FiguresÂ 1 and 2 show the comparison of the RMSE and the bias of Huâ€™s and Liuâ€™s algorithms with the proposed algorithm in the near field scenario. FigureÂ 1 shows that the RMSE of both the proposed and Liuâ€™s algorithm can reach CRLB when SNR is greater than 10 dB, but Huâ€™s algorithm is slightly worse. When SNR<10 dB, RMSE of the three algorithms all deviate from CRLB. However, the RMSE of the proposed algorithm is the smallest of all. From the bias comparison of Fig.Â 2, the position bias of the proposed algorithm is smaller than that of Huâ€™s algorithm and is similar to that of Liuâ€™s algorithm. The velocity bias of the proposed algorithm is lowest seen from Fig.Â 2. Therefore, the performance of the estimation accuracy (determined by the RMSE) and the bias of the proposed algorithm is better than existing algorithms when applied in the near field source estimation.
FiguresÂ 3 and 4 illustrate the RMSE and the bias comparison in the far field. When SNRâ‰¥10 dB, the RMSE of the proposed algorithm can reach CRLB, while both Huâ€™s and Liuâ€™s algorithms deviate from CRLB to different degrees. When SNR<10 dB, all three algorithms deviate from CRLB. FigureÂ 4 shows that the bias of proposed algorithm is significantly superior to the other two algorithms.
Although the proposed algorithm can achieve a better accuracy (up to several kilometers) as shown previously, in the very far field up to several hundred kilometers, the study shows that the proposed algorithm has a similar performance as the existing algorithms. With the added complexity to calculate the Lagrange multiplier, the proposed algorithm is not necessary in the very far field. However, it is still of importance to note that the Lagrange multiplier can be efficiently solved as shown in [18â€“20]. The complexity of the rest of the calculations of the proposed algorithm is similar to that of Liuâ€™s twostep WLS algorithm.
6 Conclusion
This paper proposes a closed solution to locate moving sources by employing the Lagrange multiplier in the first step WLS. Compared with the existing algorithms based on iterative calculations, the proposed algorithm provides a closedform solution without the need for iterative calculations, thus avoiding the initial value problem and guaranteeing a global solution. Compared to the existing closedform twostep WLS algorithm, the proposed algorithm can further improve the estimation accuracy by employing the Lagrange multiplier. Simulation studies confirm that the proposed estimation process achieves a better accuracy and bias compared with relevant algorithms in the near and far field (up to several kilometers).
7 Appendix
8 AppendixA
9 AppendixB
The derivation of \({\partial {\boldsymbol {\alpha }}}/{\partial {\boldsymbol {\theta }^{T}_{2}}}\)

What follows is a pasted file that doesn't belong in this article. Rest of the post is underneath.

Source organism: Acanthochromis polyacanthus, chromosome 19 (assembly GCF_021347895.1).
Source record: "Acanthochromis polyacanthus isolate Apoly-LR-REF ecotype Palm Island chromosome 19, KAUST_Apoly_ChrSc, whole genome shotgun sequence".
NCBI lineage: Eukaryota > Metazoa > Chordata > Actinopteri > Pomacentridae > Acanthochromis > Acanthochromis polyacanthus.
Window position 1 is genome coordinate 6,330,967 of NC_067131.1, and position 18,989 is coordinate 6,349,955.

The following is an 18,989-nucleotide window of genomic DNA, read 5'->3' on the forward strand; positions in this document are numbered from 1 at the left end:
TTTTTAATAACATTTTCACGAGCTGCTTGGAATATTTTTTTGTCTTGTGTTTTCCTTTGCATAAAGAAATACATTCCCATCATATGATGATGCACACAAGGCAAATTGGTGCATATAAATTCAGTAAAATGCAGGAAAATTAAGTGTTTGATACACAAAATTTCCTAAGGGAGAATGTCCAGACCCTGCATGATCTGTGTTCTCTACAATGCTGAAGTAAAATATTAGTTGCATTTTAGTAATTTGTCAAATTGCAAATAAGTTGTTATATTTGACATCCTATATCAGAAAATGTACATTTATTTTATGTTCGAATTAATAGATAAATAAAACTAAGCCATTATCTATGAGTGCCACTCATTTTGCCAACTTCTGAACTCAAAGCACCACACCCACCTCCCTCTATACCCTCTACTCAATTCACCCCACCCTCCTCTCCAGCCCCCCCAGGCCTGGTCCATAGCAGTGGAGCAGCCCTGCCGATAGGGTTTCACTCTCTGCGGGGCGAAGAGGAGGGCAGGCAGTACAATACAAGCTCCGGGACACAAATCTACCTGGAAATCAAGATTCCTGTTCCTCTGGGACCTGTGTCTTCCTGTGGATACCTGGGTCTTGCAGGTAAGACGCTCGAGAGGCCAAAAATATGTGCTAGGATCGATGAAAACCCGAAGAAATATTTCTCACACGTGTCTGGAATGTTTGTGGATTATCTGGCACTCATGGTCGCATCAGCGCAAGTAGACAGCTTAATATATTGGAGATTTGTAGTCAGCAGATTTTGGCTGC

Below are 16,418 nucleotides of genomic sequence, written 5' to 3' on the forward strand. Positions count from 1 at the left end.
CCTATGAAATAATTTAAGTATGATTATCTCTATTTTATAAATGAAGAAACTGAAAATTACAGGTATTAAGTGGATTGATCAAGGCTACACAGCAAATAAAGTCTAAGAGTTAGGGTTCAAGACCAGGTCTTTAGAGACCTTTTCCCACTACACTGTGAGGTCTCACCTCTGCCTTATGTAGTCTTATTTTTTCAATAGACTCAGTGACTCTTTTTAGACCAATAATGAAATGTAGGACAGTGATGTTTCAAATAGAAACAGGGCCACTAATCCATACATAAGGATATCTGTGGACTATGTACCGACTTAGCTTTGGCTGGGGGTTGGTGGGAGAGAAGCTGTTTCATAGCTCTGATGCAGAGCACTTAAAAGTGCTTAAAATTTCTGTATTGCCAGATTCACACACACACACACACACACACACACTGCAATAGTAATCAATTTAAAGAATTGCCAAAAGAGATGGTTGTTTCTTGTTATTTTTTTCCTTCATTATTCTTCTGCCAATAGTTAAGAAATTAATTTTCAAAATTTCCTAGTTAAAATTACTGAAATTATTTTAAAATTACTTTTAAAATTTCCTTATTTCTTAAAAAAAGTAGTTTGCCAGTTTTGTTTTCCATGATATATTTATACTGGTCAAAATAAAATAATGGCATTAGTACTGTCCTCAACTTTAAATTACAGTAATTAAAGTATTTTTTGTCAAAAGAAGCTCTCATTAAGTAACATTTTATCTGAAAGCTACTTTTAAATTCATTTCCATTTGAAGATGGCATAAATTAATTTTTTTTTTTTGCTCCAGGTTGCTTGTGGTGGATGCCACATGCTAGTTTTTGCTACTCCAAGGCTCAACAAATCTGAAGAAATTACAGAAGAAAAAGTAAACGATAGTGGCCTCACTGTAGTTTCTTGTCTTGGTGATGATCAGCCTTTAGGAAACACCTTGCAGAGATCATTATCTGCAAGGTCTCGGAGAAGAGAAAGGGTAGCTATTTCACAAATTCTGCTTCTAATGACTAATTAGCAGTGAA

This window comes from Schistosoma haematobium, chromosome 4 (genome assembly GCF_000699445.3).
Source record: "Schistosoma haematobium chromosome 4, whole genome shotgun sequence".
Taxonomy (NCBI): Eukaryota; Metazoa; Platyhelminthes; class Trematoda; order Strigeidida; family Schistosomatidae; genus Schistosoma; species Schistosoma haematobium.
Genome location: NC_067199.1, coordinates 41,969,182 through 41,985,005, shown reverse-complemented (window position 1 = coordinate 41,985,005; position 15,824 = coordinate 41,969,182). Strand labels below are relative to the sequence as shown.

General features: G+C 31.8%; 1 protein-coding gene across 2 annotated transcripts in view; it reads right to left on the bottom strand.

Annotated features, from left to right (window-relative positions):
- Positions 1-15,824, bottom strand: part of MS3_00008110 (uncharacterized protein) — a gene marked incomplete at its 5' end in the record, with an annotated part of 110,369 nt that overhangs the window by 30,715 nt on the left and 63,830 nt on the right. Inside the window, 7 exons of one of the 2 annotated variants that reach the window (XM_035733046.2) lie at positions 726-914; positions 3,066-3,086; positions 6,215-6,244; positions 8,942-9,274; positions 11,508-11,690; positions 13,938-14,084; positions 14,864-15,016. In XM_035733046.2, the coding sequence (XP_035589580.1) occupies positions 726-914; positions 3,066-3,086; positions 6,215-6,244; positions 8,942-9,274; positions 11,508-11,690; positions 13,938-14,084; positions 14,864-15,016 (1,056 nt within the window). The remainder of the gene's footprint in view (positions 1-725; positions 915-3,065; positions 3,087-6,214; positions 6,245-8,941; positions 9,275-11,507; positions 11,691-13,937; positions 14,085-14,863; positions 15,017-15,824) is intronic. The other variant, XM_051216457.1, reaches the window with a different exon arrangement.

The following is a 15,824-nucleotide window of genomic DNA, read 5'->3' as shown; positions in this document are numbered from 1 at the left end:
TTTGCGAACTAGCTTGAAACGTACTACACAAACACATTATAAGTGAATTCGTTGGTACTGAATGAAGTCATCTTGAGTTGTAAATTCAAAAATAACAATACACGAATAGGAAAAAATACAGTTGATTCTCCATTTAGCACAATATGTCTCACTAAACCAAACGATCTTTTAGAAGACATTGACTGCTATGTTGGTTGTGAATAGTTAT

Let
where i=1,2,...,M, Therefore, \(\frac {\partial {\boldsymbol {r}}}{\partial {\boldsymbol {u}^{T}}}, \frac {\partial {\boldsymbol {\dot {r}}}}{\partial {\boldsymbol {u}^{T}}}\) and \(\frac {\partial {\boldsymbol {\ddot {r}}}}{\partial {\boldsymbol {u}^{T}}}\) can be written as
Availability of data and materials
Not applicable.
Abbreviations
 TDOA:

Time difference of arrival
 FDOA:

Frequency difference of arrival
 DDR:

Differential Doppler rate
 WLS:

Weighted least squares
 CWLS:

Constrained WLS
 CTLS:

Constrained total least squares
 CRLB:

CramerRao lower bound
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Funding
This work was supported by National Natural Science Foundation of China (Grant No. 62071002).
Author information
Authors and Affiliations
Contributions
Authorsâ€™ information
Liping Li is now an associate professor of the Key Laboratory of Intelligent Computing and Signal Processing of the Ministry of Education of China, Anhui University, Hefei, China. She got her PhD in Dept. of Electrical and Computer Engineering at North Carolina State University, Raleigh, NC, USA, in 2009. Her current research interest is in channel coding, especially polar codes. Dr. Liâ€™s research topic during her PhD studies was multipleaccess interference analysis and synchronization for ultrawideband communications. Then, she worked on a LTE indoor channel sounding and modeling project in University of Colorado at Boulder, collaborating with Verizon. From 2010 to 2013, she worked at Maxlinear Inc. as a staff engineer in the communication group. At Maxlinear, she worked on SoC designs for the ISDBT standard and the DVBS standard, covering modules on OFDM and LDPC. In Sept. 2013, she joined Anhui University and started her research on polar codes until now.
Hao Wang received B.E degree in communication engineering from Liaoning University of Technology, Liaoning, China, in 2017. He is currently pursuing M.S. degree in communication and information system in Anhui University. His research interests include location algorithm and MIMOOFDM systems.
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Wang, H., Li, L. An effective localization algorithm for moving sources. EURASIP J. Adv. Signal Process. 2021, 32 (2021). https://doi.org/10.1186/s13634021007453
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DOI: https://doi.org/10.1186/s13634021007453